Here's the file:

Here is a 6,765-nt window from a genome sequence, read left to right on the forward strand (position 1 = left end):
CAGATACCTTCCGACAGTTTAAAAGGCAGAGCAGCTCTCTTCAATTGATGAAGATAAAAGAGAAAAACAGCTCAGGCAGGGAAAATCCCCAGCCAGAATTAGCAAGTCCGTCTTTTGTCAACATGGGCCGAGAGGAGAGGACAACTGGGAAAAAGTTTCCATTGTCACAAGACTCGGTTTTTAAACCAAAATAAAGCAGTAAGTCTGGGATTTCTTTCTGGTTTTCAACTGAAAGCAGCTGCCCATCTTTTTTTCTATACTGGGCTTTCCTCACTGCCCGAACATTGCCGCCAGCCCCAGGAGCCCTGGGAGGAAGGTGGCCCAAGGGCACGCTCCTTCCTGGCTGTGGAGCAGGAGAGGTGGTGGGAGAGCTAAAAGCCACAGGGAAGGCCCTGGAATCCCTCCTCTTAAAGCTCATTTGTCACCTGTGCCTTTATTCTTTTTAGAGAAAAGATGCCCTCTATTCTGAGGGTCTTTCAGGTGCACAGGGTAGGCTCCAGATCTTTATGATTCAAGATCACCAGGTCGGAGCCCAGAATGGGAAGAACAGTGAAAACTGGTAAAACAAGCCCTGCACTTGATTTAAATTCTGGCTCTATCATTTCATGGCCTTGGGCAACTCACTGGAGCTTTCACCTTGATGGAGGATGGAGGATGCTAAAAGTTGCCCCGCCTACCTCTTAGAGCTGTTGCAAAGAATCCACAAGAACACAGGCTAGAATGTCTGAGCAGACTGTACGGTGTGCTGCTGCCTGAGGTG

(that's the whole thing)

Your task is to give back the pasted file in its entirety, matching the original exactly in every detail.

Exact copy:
Here is a 6,765-nt window from a genome sequence, read left to right on the forward strand (position 1 = left end):
CAGATACCTTCCGACAGTTTAAAAGGCAGAGCAGCTCTCTTCAATTGATGAAGATAAAAGAGAAAAACAGCTCAGGCAGGGAAAATCCCCAGCCAGAATTAGCAAGTCCGTCTTTTGTCAACATGGGCCGAGAGGAGAGGACAACTGGGAAAAAGTTTCCATTGTCACAAGACTCGGTTTTTAAACCAAAATAAAGCAGTAAGTCTGGGATTTCTTTCTGGTTTTCAACTGAAAGCAGCTGCCCATCTTTTTTTCTATACTGGGCTTTCCTCACTGCCCGAACATTGCCGCCAGCCCCAGGAGCCCTGGGAGGAAGGTGGCCCAAGGGCACGCTCCTTCCTGGCTGTGGAGCAGGAGAGGTGGTGGGAGAGCTAAAAGCCACAGGGAAGGCCCTGGAATCCCTCCTCTTAAAGCTCATTTGTCACCTGTGCCTTTATTCTTTTTAGAGAAAAGATGCCCTCTATTCTGAGGGTCTTTCAGGTGCACAGGGTAGGCTCCAGATCTTTATGATTCAAGATCACCAGGTCGGAGCCCAGAATGGGAAGAACAGTGAAAACTGGTAAAACAAGCCCTGCACTTGATTTAAATTCTGGCTCTATCATTTCATGGCCTTGGGCAACTCACTGGAGCTTTCACCTTGATGGAGGATGGAGGATGCTAAAAGTTGCCCCGCCTACCTCTTAGAGCTGTTGCAAAGAATCCACAAGAACACAGGCTAGAATGTCTGAGCAGACTGTACGGTGTGCTGCTGCCTGAGGTG